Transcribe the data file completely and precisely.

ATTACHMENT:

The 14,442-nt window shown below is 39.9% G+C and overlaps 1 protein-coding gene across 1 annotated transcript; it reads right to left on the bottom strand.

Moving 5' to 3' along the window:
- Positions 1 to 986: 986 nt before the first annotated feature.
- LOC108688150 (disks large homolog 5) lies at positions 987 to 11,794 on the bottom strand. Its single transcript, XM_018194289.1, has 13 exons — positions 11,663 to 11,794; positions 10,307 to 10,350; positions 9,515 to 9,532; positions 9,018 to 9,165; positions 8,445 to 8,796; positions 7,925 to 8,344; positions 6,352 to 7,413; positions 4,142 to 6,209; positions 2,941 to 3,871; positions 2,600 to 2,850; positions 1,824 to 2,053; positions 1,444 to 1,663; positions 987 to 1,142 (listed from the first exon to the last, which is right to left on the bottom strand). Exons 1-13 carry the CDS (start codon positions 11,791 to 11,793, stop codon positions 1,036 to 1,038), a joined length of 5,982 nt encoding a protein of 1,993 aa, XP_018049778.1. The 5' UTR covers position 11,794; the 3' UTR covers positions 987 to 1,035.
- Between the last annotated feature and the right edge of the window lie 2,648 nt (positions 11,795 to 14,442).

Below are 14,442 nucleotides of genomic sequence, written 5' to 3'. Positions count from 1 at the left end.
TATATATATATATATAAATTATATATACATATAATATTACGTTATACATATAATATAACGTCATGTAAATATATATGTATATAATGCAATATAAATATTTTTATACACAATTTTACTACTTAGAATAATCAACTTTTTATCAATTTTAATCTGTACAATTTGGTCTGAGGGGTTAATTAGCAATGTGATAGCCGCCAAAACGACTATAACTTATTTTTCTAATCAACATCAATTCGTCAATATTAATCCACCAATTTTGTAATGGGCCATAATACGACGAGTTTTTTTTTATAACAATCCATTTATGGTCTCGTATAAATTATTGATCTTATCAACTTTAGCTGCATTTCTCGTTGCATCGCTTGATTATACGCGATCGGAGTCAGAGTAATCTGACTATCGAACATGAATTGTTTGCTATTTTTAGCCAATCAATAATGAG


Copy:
The 14,442-nt window shown below is 39.9% G+C and overlaps 1 protein-coding gene across 1 annotated transcript; it reads right to left on the bottom strand.

Moving 5' to 3' along the window:
- Positions 1 to 986: 986 nt before the first annotated feature.
- LOC108688150 (disks large homolog 5) lies at positions 987 to 11,794 on the bottom strand. Its single transcript, XM_018194289.1, has 13 exons — positions 11,663 to 11,794; positions 10,307 to 10,350; positions 9,515 to 9,532; positions 9,018 to 9,165; positions 8,445 to 8,796; positions 7,925 to 8,344; positions 6,352 to 7,413; positions 4,142 to 6,209; positions 2,941 to 3,871; positions 2,600 to 2,850; positions 1,824 to 2,053; positions 1,444 to 1,663; positions 987 to 1,142 (listed from the first exon to the last, which is right to left on the bottom strand). Exons 1-13 carry the CDS (start codon positions 11,791 to 11,793, stop codon positions 1,036 to 1,038), a joined length of 5,982 nt encoding a protein of 1,993 aa, XP_018049778.1. The 5' UTR covers position 11,794; the 3' UTR covers positions 987 to 1,035.
- Between the last annotated feature and the right edge of the window lie 2,648 nt (positions 11,795 to 14,442).

Below are 14,442 nucleotides of genomic sequence, written 5' to 3'. Positions count from 1 at the left end.
TATATATATATATATAAATTATATATACATATAATATTACGTTATACATATAATATAACGTCATGTAAATATATATGTATATAATGCAATATAAATATTTTTATACACAATTTTACTACTTAGAATAATCAACTTTTTATCAATTTTAATCTGTACAATTTGGTCTGAGGGGTTAATTAGCAATGTGATAGCCGCCAAAACGACTATAACTTATTTTTCTAATCAACATCAATTCGTCAATATTAATCCACCAATTTTGTAATGGGCCATAATACGACGAGTTTTTTTTTATAACAATCCATTTATGGTCTCGTATAAATTATTGATCTTATCAACTTTAGCTGCATTTCTCGTTGCATCGCTTGATTATACGCGATCGGAGTCAGAGTAATCTGACTATCGAACATGAATTGTTTGCTATTTTTAGCCAATCAATAATGAG